I’ve spent the last month with family and close friends, which has done me a lot of good, but the conversations kept turning to all the losses among my family and friends this last year.
Beginning in mid-July with the sudden death of a lifelong friend, I have lost nine people — to cancer, to other long-term illnesses, to sudden illnesses, heart attacks and advanced age.
But last night, my son and I talked at length about my younger son, who died 11 years ago from lack of access to health care.
“I miss him a lot,” my son said. “Even now, after 11 years. Sometimes it seems longer, but more often, it seems like just yesterday I heard him make some inappropriate wise crack and then laugh.”
Danny is still in touch with some of the people Mike helped to get and stay sober, and most maintain their sobriety. They miss his wisdom, compassion, kindness and his wildly inappropriate sense of humor.
We wish he could have lived to know his niece’s daughter, Reaghan, to see his nieces and nephew grow up, to watch his beloved Yankees play, to steal all the blueberries.
Reaghan and I picked about half a pint of blueberries yesterday, but then we bought another pint so she could just eat them with cream and a little sugar — the way Mike used to — and I could still have enough for a peach and blueberry cobbler.
Even after 11 years, Danny and I cried over his absence. Even after 11 years, too many things bring me to tears and my grief is still as raw as the day he died.
After 11 years, some people tell me, I should be over it.
These are people who haven’t lost a child. These are people who’ve never had the breath knocked out of them by a flashback of sitting at their child’s bedside, wishing they could be the ones dying, because living without your child is worse than dying.
It is a heartbreak that doesn’t end, and I don’t particularly want it to.
Someone gave me a book a year ago that supposedly helps with grief. I’m sure it would have helped when my sister died, but not my son. The first chapter was all about how this book would help me get over my grief. I closed it and returned it to my friend.
“Did it help?” she asked.
“Sure,” I said. “It made me realize that there is no help. It made me understand that this is normal now because a piece of me is missing and can’t be replaced.”
There is nothing wrong with not getting over the death of a child. It is the very worst thing that can happen to a person, and you just don’t heal from that.
Our children are supposed to outlive us; that’s the natural order of things. Most of us go through life blissfully unaware that our children really might die before we do, and when it happens, we never recover.
And too often, people who think they’re being helpful say the wrong thing.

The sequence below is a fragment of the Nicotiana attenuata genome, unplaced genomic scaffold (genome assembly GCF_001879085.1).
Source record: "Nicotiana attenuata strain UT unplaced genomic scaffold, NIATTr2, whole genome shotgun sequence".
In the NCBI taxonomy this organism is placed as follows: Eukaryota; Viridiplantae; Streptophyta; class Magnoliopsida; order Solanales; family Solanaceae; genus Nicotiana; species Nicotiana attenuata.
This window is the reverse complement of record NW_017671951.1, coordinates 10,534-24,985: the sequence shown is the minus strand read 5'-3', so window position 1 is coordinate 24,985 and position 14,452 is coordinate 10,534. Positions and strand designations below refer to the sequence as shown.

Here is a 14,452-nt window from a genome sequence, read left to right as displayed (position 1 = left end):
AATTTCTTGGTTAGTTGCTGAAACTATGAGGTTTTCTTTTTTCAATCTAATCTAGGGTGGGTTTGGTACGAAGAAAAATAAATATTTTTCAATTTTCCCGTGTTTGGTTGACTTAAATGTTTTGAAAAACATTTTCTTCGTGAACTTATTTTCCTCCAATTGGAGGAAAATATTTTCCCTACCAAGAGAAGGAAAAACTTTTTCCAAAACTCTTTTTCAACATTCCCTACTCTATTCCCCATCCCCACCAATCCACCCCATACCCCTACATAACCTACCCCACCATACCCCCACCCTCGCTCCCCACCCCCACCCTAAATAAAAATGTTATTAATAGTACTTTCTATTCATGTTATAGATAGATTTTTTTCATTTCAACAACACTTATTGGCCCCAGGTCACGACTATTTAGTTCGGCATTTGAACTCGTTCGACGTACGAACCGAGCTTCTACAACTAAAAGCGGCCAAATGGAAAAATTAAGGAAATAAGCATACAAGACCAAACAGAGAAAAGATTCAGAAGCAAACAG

“He’s in a better place now …” “God needed another angel …” You have another child (or grandchildren) …” “He’d want you to get over it.”
That last one is a killer for me. I know my son. He knew me well enough to realize I would never heal, and he encouraged me to use my pain to work for change. He also loved being the center of attention. I can almost feel his presence every time I tell his story.
A childhood friend lost her son a couple of years ago to the opioid menace, and that very night, she was talking to the TV cameras about opioids and addiction.
My friend, Cindy Sheehan has used to pain from her son’s death in Iraq to fuel a peace movement.
Another friend in Minnesota, Nicole Holt-Smith has turned her son’s death from insulin deprivation (even with insurance, he couldn’t afford what he needed) into a movement to cap drug prices and/or allow people to buy insulin in Canada.
Still another friend whose son was murdered has spent decades working for a nonprofit that mentors at-risk youth to prevent them from entering lives of crime.
This is our therapy. Don’t ever tell us to stop because we can’t. This is what gives our lives meaning. This work for justice is the manifestation of our grief, and we don’t want to get over it.
If you want to know the right thing to say to a parent whose child has died, try this: “I’m so sorry. Tell me about him.”
Talking about our children keeps them alive to us. When my stepbrother, Marc, died in 1980, people avoided talking about him to my stepmother, who, at a family gathering, finally said, “I need to talk about him. It might make me cry, but if we don’t talk about him, if we don’t remember him and laugh about his jokes and cry about his absence, then he really is dead.”
When others experience the loss of a child, I have to be honest with them. I have to tell them they won’t get over it, that it won’t get easier, but that, with time, they will become more adept at living with the grief.
So, if you know someone who has lost a child, please, please don’t suggest they get over it, move on, be happy again … It really isn’t helpful at all.
I’m told July is Bereaved Parents’ Month. It seems like a good time to educate people about what we live with and how they can help by not making it worse.